The Ear Mite Fight

I am going on record to state, “I hate ear mites!” More than fleas, worms or other pestilence, ear mites are the scourge of stray cats. The dark build-up of blackened crud seen inside your cat’s ear and canal is the wasteland of an ear mite invasion. Taking a bit of cotton dampened with warmed olive oil, if you roll this gently around the ear and pull out sediment resembling burnt coffee grounds, then your cat has ear mites. Plop that bit of cotton into a jar of water, the water will turn red like blood. This sediment is a combination of blood, oils, ear wax, ear mites and waste products (from the mites).

Mattie doesn’t have ear mites. Her ears look oily and glassy. One vet said it was wax (he was wrong). It is an infection and a bad one. She fights me daily because I have to put ointment in her ear and rub them gently. Her paws draw up to my fingers claws extended…touching her ears is a prelude to war.

Trump on the other hand has ear mites. He has kept them even though he underwent several “one time” treatments by vets to clear them up! Ear mites cannot be seen easily by the naked eye. Even though these tick-like mites are white, you need a microscope to see them. They live inside the ear, but they also travel. They can end up on the tip of your cat’s tail if he curls his tail around him when he sleeps. Ear mites can crawl out of the ear and move on to the head or the face of the cat. Ear mites are also contagious among animals, especially when they mutually groom each other. If one cat has ear mites, it is a sure bet that all the rest of the pets in the home are invested. Trump isn’t selfish, he shares his mites gladly with the rest of the group.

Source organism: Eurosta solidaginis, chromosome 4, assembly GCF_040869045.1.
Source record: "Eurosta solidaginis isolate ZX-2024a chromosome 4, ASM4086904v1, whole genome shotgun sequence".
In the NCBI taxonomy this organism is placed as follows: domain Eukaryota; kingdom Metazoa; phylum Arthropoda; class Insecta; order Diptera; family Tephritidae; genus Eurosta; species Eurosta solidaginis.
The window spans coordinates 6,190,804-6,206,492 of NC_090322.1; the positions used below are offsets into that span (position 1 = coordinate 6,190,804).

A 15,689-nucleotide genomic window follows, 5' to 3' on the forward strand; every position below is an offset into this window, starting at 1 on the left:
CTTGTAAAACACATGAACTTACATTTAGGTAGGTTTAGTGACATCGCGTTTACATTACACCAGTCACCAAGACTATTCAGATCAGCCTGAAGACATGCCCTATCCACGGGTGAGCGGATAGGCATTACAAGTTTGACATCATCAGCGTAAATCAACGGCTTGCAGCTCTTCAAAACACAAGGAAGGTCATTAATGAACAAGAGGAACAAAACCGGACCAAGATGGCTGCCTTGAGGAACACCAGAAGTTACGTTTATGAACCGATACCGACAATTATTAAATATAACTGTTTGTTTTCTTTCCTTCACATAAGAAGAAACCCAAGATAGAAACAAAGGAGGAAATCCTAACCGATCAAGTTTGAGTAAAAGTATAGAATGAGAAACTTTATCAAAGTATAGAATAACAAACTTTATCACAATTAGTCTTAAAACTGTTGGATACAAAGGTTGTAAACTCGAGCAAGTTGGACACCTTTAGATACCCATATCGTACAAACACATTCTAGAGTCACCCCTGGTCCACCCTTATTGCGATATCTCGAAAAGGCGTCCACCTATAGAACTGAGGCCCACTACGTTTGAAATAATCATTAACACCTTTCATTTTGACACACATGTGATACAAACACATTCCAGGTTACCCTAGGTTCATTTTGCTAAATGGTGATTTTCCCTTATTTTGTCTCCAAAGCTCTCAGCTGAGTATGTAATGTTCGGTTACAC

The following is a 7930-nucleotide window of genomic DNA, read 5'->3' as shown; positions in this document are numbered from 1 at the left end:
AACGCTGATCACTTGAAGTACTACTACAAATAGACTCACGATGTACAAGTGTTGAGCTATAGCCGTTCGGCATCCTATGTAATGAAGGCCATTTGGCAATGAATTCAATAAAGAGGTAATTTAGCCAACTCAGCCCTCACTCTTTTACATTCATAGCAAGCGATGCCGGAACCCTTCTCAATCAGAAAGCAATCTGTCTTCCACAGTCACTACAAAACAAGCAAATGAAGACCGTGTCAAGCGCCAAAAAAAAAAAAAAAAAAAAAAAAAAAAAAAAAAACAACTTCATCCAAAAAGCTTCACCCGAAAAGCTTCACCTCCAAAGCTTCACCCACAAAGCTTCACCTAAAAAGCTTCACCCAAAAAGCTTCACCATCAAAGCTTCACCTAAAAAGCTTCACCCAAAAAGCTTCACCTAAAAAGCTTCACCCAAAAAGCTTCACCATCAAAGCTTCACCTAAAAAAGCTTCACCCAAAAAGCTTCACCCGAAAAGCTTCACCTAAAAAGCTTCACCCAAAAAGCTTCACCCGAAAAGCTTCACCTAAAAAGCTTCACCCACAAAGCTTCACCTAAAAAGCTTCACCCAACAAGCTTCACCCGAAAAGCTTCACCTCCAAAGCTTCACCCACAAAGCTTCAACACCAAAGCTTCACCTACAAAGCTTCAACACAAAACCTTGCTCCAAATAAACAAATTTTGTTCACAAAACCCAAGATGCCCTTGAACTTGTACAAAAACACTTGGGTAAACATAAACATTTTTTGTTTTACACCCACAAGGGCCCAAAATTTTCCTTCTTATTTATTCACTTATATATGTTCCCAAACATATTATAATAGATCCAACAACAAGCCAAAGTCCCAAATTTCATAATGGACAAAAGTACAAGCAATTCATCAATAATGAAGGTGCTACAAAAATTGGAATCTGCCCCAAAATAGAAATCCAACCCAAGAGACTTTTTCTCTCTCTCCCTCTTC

When an ear mite lands in a cat’s ear canal, it will live inside the canal devouring ear wax, oil and loose tissue. The mites have three stages of life…larvae, nymphs, adult. This life cycle only lasts for a period of three weeks. Once hatched, the larvae (six legged) will feed on the oil, tissue and wax for a period of four days. In a period ranging from three to ten days, the larvae molts into an eight legged protonymph. During a 5 day stage the protonymph molts into a deutonymph. Three to five days later, the deutonymph becomes attached to an existing adult mite. If two males are attached, the union is meaningless. If the adult hooks up with a female, she is fertilized so she has the ability to produce eggs.

Ear mites can drive my cats crazy. I am not far behind this craziness! Infested with ear mites, my cats will shake their head frequently, rub their head along any hard surface (carpet is the best choice so far) and scratch their ears till they bleed or the hair falls out. In advance stages, ear mite infections give off a distinct odor. To me it smells like rotten gym socks left inside a locker for a week during a heat wave! Since I work with strays, it is an almost endless battle here to stop all this ear mite invasion.

Treatment of Ear Mites:

Over-the-counter products for ear mite prevention should be avoided at all costs. Generally, though they may kill the adult mites, they don’t affect the eggs and the larvae. There are injectables, topical and oral meds available that will work against the ear mites. Make a vet appointment for the proper treatment.